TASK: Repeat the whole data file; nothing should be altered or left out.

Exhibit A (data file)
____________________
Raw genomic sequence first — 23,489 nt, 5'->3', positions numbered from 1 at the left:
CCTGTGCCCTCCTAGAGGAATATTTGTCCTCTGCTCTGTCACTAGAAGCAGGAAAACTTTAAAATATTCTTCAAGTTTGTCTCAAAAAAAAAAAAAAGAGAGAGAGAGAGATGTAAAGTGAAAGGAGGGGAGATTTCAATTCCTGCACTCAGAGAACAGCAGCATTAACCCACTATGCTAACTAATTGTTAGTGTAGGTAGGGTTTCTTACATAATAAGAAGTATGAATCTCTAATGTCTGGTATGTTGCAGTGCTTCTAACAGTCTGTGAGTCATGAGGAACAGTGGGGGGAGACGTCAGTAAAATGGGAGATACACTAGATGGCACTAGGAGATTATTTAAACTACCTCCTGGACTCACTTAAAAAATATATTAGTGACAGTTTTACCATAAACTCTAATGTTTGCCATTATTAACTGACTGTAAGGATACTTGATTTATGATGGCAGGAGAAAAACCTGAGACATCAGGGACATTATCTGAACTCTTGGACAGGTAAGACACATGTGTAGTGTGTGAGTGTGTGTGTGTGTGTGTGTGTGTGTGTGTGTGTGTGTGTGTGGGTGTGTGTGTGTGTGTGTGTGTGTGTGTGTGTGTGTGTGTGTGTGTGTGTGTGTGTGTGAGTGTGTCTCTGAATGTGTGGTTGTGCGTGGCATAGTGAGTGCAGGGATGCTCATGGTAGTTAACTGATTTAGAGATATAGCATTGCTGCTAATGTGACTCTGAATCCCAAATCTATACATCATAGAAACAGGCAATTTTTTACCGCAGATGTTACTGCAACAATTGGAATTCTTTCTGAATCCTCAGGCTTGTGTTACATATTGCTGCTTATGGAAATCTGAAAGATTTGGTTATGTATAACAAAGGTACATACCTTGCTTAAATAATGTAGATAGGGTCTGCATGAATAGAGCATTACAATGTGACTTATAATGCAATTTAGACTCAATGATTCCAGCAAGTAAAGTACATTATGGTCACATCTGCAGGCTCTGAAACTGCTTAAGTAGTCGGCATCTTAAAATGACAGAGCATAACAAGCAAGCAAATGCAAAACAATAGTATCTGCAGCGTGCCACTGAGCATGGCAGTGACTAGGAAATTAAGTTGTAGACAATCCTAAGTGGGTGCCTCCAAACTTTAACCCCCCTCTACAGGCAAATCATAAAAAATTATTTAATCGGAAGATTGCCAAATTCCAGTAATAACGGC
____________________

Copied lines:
Raw genomic sequence first — 23,489 nt, 5'->3', positions numbered from 1 at the left:
CCTGTGCCCTCCTAGAGGAATATTTGTCCTCTGCTCTGTCACTAGAAGCAGGAAAACTTTAAAATATTCTTCAAGTTTGTCTCAAAAAAAAAAAAAAGAGAGAGAGAGAGATGTAAAGTGAAAGGAGGGGAGATTTCAATTCCTGCACTCAGAGAACAGCAGCATTAACCCACTATGCTAACTAATTGTTAGTGTAGGTAGGGTTTCTTACATAATAAGAAGTATGAATCTCTAATGTCTGGTATGTTGCAGTGCTTCTAACAGTCTGTGAGTCATGAGGAACAGTGGGGGGAGACGTCAGTAAAATGGGAGATACACTAGATGGCACTAGGAGATTATTTAAACTACCTCCTGGACTCACTTAAAAAATATATTAGTGACAGTTTTACCATAAACTCTAATGTTTGCCATTATTAACTGACTGTAAGGATACTTGATTTATGATGGCAGGAGAAAAACCTGAGACATCAGGGACATTATCTGAACTCTTGGACAGGTAAGACACATGTGTAGTGTGTGAGTGTGTGTGTGTGTGTGTGTGTGTGTGTGTGTGTGTGTGTGTGGGTGTGTGTGTGTGTGTGTGTGTGTGTGTGTGTGTGTGTGTGTGTGTGTGTGTGTGTGTGAGTGTGTCTCTGAATGTGTGGTTGTGCGTGGCATAGTGAGTGCAGGGATGCTCATGGTAGTTAACTGATTTAGAGATATAGCATTGCTGCTAATGTGACTCTGAATCCCAAATCTATACATCATAGAAACAGGCAATTTTTTACCGCAGATGTTACTGCAACAATTGGAATTCTTTCTGAATCCTCAGGCTTGTGTTACATATTGCTGCTTATGGAAATCTGAAAGATTTGGTTATGTATAACAAAGGTACATACCTTGCTTAAATAATGTAGATAGGGTCTGCATGAATAGAGCATTACAATGTGACTTATAATGCAATTTAGACTCAATGATTCCAGCAAGTAAAGTACATTATGGTCACATCTGCAGGCTCTGAAACTGCTTAAGTAGTCGGCATCTTAAAATGACAGAGCATAACAAGCAAGCAAATGCAAAACAATAGTATCTGCAGCGTGCCACTGAGCATGGCAGTGACTAGGAAATTAAGTTGTAGACAATCCTAAGTGGGTGCCTCCAAACTTTAACCCCCCTCTACAGGCAAATCATAAAAAATTATTTAATCGGAAGATTGCCAAATTCCAGTAATAACGGC